My dad is at peace now

 

Last Thursday my dad called me and said he was tired. He said he was ready to close his eyes and be with grandma. It wasn’t a desperate call for attention, I could tell he felt his body getting tired and he was letting me know that right then on the phone. He said he was tired of being an addict, tired of feeling the way he did, and tired of the guilt he felt. I wanted to take away all of his pain but he told me that he felt like the luckiest man in the world. He talked about Lou¬†Gehrig and how he had ended his career and was in pain and said, “Fans, for the past two weeks you have been reading about a bad break I got. Yet today I consider myself the luckiest man on the face of the earth.‚ÄĚ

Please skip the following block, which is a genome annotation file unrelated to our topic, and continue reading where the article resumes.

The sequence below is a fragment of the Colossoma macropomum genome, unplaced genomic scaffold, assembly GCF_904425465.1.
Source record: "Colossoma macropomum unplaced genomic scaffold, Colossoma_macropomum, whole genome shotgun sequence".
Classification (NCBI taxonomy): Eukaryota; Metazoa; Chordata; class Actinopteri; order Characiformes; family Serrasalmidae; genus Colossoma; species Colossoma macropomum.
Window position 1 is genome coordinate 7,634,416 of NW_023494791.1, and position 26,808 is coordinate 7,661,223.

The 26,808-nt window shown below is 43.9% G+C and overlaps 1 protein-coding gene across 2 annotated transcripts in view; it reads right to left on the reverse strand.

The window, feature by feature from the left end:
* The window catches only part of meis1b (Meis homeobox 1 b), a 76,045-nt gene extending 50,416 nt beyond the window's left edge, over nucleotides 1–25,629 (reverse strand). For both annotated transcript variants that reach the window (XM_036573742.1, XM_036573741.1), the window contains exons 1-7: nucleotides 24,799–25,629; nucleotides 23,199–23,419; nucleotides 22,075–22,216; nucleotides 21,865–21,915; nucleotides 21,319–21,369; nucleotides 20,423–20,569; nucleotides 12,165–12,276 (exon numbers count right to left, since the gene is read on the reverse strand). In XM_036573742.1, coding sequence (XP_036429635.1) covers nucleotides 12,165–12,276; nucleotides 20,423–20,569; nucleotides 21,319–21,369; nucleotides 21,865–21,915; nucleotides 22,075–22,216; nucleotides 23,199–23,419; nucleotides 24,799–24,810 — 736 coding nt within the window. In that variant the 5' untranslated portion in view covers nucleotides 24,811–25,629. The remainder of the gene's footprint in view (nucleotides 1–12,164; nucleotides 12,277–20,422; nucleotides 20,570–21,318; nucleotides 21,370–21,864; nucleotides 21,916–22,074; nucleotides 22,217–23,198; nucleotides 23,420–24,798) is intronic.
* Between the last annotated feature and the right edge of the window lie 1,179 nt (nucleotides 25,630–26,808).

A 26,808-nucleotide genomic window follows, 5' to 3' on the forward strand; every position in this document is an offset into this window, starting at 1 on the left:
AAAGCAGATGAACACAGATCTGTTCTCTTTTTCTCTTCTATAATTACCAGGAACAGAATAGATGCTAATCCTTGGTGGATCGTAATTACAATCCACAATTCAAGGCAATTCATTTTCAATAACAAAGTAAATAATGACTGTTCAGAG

This is only a week after the most amazing concert of our lives, Bruno Mars. I didn’t think it’d be possible to get him to the concert with all the factors standing¬†in my way but my dad has never asked me for anything and a few days before the concert he asked me to go with him. With the help and support of my loved ones, I was able to dance and sing and smile and laugh one last time with my daddy.

He was in so much pain. He was skinny as a rail, could barely stay awake, but the way his eyes lit up when we danced together really showed me that love is the most powerful thing in this world.